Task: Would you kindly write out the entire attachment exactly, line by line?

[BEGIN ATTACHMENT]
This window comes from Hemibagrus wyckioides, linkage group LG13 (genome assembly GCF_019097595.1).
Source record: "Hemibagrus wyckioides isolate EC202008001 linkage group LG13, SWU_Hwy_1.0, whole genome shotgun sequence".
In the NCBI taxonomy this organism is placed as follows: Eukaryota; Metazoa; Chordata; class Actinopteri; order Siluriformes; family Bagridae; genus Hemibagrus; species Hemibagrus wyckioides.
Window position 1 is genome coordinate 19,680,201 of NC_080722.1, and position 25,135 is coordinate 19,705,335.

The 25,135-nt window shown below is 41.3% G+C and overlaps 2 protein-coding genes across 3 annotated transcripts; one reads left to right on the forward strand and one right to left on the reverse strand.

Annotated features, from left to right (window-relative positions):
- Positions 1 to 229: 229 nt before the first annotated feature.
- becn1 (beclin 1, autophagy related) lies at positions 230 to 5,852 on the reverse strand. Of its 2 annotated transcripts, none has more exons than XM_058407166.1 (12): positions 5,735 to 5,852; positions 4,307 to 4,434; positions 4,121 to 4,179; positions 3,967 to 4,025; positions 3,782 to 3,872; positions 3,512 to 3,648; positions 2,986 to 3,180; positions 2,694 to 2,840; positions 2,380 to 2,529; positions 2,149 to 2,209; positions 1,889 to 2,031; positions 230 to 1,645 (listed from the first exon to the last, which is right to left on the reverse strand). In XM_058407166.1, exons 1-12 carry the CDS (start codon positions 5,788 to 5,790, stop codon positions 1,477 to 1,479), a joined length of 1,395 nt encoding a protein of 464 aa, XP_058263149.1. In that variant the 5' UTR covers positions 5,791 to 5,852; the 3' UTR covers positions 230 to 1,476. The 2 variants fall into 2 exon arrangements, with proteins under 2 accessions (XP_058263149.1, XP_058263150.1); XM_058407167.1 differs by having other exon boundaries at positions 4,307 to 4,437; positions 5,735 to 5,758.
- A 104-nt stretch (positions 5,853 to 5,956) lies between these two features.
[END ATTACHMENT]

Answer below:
This window comes from Hemibagrus wyckioides, linkage group LG13 (genome assembly GCF_019097595.1).
Source record: "Hemibagrus wyckioides isolate EC202008001 linkage group LG13, SWU_Hwy_1.0, whole genome shotgun sequence".
In the NCBI taxonomy this organism is placed as follows: Eukaryota; Metazoa; Chordata; class Actinopteri; order Siluriformes; family Bagridae; genus Hemibagrus; species Hemibagrus wyckioides.
Window position 1 is genome coordinate 19,680,201 of NC_080722.1, and position 25,135 is coordinate 19,705,335.

The 25,135-nt window shown below is 41.3% G+C and overlaps 2 protein-coding genes across 3 annotated transcripts; one reads left to right on the forward strand and one right to left on the reverse strand.

Annotated features, from left to right (window-relative positions):
- Positions 1 to 229: 229 nt before the first annotated feature.
- becn1 (beclin 1, autophagy related) lies at positions 230 to 5,852 on the reverse strand. Of its 2 annotated transcripts, none has more exons than XM_058407166.1 (12): positions 5,735 to 5,852; positions 4,307 to 4,434; positions 4,121 to 4,179; positions 3,967 to 4,025; positions 3,782 to 3,872; positions 3,512 to 3,648; positions 2,986 to 3,180; positions 2,694 to 2,840; positions 2,380 to 2,529; positions 2,149 to 2,209; positions 1,889 to 2,031; positions 230 to 1,645 (listed from the first exon to the last, which is right to left on the reverse strand). In XM_058407166.1, exons 1-12 carry the CDS (start codon positions 5,788 to 5,790, stop codon positions 1,477 to 1,479), a joined length of 1,395 nt encoding a protein of 464 aa, XP_058263149.1. In that variant the 5' UTR covers positions 5,791 to 5,852; the 3' UTR covers positions 230 to 1,476. The 2 variants fall into 2 exon arrangements, with proteins under 2 accessions (XP_058263149.1, XP_058263150.1); XM_058407167.1 differs by having other exon boundaries at positions 4,307 to 4,437; positions 5,735 to 5,758.
- A 104-nt stretch (positions 5,853 to 5,956) lies between these two features.